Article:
9. What are the key elements of a successful tobacco control campaign?

We know from recent scientific findings that media campaigns can play a key role in building knowledge, changing attitudes and behaviours as well as influence social norms to de-normalise smoking.

European campaigns should set the strategic framework and be adapted at national and regional levels according to cultural and social needs.

To reach young people, campaigns should also target both adults and young people at the same time and, in general, be part of a comprehensive tobacco control policy.

10. How will the results of this campaign be evaluated?

The campaign will be evaluated from several different angles.

A specific evaluation procedure, based on 26,000 interviews has been developed by the survey agency IPSOS. Surveys are run after each national TV wave.

Thanks to these surveys we know that the campaign reaches its target audience, that young people like the campaign and that they understand the message. IPSOS methodology and results are available on our public health website.

The general strategy is also monitored by an Advisory Committee which will follow the campaign on a daily basis, have access to all information and advise the Commission on the best ways to proceed.

11. What is the budget for Help 2.0 and where does it come from?

The 2010 budget is 16 million euros.

The campaign is financed by a specific budget: “the Community Tobacco Fund”. This is fed from a levy on the aid granted to tobacco growing in the framework of the Common Agricultural Policy.

This means that the budget of this campaign does not compete with any other public health or social action.

12. How long will it run?

2010 is the last year of the current campaign. With the end of the tobacco subsidies in 2009, the "Community tobacco fund" will also disappear. The Commission is currently exploring possibilities to continue public health media campaign.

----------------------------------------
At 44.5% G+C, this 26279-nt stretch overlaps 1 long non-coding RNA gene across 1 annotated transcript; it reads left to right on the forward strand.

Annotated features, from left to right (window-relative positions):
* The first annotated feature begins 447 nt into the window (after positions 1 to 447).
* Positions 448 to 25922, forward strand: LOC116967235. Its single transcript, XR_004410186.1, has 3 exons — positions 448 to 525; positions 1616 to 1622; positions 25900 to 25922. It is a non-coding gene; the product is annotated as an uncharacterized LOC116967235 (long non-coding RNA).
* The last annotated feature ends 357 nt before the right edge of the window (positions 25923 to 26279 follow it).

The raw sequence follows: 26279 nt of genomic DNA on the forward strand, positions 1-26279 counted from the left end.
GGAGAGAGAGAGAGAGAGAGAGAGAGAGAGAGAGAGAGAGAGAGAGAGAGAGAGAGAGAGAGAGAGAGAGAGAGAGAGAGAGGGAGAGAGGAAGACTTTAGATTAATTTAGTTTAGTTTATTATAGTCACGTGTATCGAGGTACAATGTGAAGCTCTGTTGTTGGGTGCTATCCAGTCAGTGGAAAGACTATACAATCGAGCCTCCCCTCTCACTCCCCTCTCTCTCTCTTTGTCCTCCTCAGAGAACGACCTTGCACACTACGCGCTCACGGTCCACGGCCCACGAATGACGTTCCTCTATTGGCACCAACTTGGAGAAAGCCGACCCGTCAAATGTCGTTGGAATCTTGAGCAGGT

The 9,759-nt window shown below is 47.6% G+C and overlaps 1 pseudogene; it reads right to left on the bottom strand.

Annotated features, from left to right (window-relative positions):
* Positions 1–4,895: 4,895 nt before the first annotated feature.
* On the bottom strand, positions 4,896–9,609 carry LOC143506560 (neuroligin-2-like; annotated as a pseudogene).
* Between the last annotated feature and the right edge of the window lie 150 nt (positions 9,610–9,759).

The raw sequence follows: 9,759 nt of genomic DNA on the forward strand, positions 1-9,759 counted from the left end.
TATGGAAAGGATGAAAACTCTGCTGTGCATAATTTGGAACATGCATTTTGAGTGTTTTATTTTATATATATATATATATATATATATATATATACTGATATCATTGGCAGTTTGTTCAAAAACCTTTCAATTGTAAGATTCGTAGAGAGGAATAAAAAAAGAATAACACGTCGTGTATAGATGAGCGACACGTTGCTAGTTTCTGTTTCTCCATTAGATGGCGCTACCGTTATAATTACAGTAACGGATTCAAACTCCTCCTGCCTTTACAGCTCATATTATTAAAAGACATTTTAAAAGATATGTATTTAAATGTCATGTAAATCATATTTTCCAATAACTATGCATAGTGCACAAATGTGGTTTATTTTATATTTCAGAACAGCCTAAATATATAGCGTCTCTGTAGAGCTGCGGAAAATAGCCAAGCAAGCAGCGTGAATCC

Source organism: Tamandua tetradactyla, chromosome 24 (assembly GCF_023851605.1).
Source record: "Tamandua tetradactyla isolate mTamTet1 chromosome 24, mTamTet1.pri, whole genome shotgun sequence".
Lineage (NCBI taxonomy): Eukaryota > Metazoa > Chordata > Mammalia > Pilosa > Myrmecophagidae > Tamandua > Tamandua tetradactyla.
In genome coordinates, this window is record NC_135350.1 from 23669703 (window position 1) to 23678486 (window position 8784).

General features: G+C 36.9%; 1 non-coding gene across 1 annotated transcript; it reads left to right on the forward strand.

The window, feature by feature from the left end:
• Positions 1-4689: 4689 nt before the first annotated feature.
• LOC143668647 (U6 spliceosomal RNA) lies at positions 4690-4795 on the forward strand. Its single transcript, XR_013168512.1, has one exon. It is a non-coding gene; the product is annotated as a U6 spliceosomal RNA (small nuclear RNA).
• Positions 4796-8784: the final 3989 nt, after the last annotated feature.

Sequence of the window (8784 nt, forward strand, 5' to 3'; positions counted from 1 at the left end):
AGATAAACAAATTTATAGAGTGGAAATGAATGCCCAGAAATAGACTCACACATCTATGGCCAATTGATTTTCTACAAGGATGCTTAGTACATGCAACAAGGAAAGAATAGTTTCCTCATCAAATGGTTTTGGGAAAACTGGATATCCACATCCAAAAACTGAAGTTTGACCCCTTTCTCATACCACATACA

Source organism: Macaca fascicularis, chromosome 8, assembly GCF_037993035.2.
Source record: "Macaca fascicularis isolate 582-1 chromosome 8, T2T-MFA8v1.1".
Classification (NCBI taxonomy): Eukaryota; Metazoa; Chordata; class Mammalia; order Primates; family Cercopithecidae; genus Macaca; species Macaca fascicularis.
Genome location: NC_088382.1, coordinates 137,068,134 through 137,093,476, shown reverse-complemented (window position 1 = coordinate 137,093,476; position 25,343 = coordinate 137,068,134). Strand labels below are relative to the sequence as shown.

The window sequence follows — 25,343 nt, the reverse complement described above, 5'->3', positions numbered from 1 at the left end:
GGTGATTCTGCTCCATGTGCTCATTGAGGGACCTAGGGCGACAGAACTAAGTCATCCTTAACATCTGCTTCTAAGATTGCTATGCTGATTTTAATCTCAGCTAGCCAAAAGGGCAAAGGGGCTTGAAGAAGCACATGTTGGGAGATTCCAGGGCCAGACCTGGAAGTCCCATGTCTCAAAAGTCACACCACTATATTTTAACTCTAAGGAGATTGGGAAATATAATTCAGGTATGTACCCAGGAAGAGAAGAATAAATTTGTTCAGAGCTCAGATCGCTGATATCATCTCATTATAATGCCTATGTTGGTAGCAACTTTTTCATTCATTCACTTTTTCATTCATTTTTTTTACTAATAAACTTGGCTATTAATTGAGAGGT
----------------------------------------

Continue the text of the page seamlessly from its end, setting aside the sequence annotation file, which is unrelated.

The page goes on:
13. Is a single European campaign for 27 different countries is a sensitive approach?

European citizens have great and common expectations about EU action in the field of tobacco control. However, we also know that effective campaigns must be adapted at national or even regional levels according to cultural and social needs. This is exactly what will be achieved here with national fine tuning of messages to the specific target groups and, more generally, with the involvement and support of all national youth media and tobacco control partners.

14. Can a media campaign be efficient?

Campaigning in isolation is not very useful. Experts agree on the fact that tobacco control campaigns must be part of a more comprehensive tobacco control strategy. That is precisely what we are doing here. The new campaign takes place within the context of the Community’s tobacco control policy which comprises legislative action, support for tobacco control projects through the public health programme, and participation in international tobacco control work including the WHO Framework Convention on Tobacco Control.

15. What will be the main media highlights of 2010?

The new campaign is launched on 31st of May to celebrate the World No Tobacco Day.

Three TV spots inviting young people to contribute their own tips online will be broadcast on more than 130 TV channels simultaneously in the 27 Member States.

Also on World No Tobacco Day, events will take place in the 27 European capitals. In Brussels, the Help campaign is partner of the Brussels 20km race.

Throughout the year media actions (Internet, mobile phone) and in the field events (tip collection) will be organised. The campaign will be present during the most popular events in the Member States and specific projects will be developed in partnership with youth and tobacco control organisations.

For more information, please visit:

HELP - for a life without tobacco campaign:

An overview of Commission's actions on tobacco control: